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Long term strategy needed to meet government zero emission ambitions, says Ford

By / 4 months ago / UK News / No Comments

Echoing calls made earlier today by the SMMT, Ford of Britain’s chairman, Graham Hoare, called for government to provide a joined-up, clear and consistent long-term strategy to meet the 2030s time-frame for zero emission vehicle-only sales.

Ford of Britain's chairman, Graham Hoare

Ford of Britain’s chairman, Graham Hoare

Speaking at the Society of Motor Manufacturers and Traders International Automotive Summit Live 2020 online event, Hoare said: “A successful future for the auto industry is dependent on achieving our longer-term objective of a zero emissions future – that is definitely the path we are on at Ford.

“However, we should be under no illusion that reaching this goal will require an unparalleled level of commitment and cooperation by a range of different stakeholders – government departments, local authorities, the auto industry, energy providers, and customers.

“We need government to partner with us and have joint equity in formulating and delivering a comprehensive and consistent strategy that encompasses all stakeholders and that provides a path to the future – a path that also encompasses a range of technologies, including mild hybrids, hybrids and plug-in hybrids on the route to zero emissions.”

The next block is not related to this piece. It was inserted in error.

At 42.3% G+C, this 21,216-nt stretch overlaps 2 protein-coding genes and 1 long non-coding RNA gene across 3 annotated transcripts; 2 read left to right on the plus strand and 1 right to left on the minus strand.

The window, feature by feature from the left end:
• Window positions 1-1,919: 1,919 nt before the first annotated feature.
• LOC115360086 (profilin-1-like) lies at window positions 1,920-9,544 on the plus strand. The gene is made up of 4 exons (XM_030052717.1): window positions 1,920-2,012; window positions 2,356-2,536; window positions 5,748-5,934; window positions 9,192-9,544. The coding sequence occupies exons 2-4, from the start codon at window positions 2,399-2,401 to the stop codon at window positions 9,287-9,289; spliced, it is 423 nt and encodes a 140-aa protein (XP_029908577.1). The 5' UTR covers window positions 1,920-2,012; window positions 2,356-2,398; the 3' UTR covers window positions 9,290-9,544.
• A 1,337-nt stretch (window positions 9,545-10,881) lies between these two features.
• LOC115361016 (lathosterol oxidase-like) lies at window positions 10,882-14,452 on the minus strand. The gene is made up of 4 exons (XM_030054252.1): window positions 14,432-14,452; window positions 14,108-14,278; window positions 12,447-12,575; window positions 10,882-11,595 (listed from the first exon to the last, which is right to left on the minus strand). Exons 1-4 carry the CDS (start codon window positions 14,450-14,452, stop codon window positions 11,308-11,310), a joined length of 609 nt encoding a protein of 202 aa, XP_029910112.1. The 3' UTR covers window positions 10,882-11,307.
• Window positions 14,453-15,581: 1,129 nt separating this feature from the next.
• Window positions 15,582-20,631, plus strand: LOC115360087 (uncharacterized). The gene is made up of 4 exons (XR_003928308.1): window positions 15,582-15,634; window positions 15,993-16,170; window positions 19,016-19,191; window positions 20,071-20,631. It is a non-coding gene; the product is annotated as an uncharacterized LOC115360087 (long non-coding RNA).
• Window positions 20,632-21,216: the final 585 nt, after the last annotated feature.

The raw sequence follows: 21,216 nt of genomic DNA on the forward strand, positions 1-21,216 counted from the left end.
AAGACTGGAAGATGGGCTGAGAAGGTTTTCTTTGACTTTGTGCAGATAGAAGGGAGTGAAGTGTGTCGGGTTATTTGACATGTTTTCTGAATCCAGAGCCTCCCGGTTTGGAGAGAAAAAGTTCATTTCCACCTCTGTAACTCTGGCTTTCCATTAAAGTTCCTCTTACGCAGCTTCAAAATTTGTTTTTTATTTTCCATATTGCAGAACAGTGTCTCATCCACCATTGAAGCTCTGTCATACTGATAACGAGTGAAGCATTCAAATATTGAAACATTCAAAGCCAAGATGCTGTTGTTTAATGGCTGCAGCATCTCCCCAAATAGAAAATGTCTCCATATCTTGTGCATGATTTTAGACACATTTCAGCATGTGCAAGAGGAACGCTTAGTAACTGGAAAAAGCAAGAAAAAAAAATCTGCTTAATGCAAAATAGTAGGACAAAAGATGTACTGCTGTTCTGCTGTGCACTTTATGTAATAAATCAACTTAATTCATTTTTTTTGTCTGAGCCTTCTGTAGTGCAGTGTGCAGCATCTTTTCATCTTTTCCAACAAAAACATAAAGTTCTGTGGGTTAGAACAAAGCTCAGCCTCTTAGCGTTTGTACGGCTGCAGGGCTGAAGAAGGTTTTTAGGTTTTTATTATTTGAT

The comments were made following warnings from industry that jobs will be lost unless the UK Government steps in with a recovery strategy in light of both impacts made by COVID-19 and compounded by a possible no-deal Brexit.

Hoare outlined some of the key considerations for a strategy for the UK could include measures similar to those successfully adopted in Norway. This includes incentives for both purchase and usage; infrastructure spread with on-street charging, workplace and destination charge points; energy generation to ensure viability of an electric vehicle car parc; and vehicles themselves, which the auto industry will provide in sufficient volumes and without detrimental impact to society or livelihoods.

“Given the size and scale of what we want to achieve in the UK, we will not see a shift from the internal combustion engine to all-electric vehicles in a single jump. Customer confidence is not ready for leap yet, and the cost gap between petrol or diesel and all-electric vehicles is still significant. This is why a range of bridging technologies from mild hybrids through to plug-in hybrids are essential, and why plug-in hybrids also should be considered as a viable technology well into the 2030s,” said Hoare.

“We’ve seen recently at Ford what can be achieved when different stakeholders come together with a common purpose, namely working in partnership with a wide range of different partners in the VentilatorChallengeUK building ventilators for the NHS.

“We need a similar spirit of endeavour if we are to meet the electrification challenge – not a ‘can do’ attitude but a ‘will do’ determination. But time is short, and we must start today because tomorrow will be too late.”

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Jonathan Musk

Jonathan turned to motoring journalism in 2013 having founded, edited and produced Autovolt - one of the UK's leading electric car publications. He has also written and produced books on both Ferrari and Hispano-Suiza, while working as an international graphic designer for the past 15 years. As the automotive industry moves towards electrification, Jonathan brings a near-unrivalled knowledge of EVs and hybrids to Fleet World Group.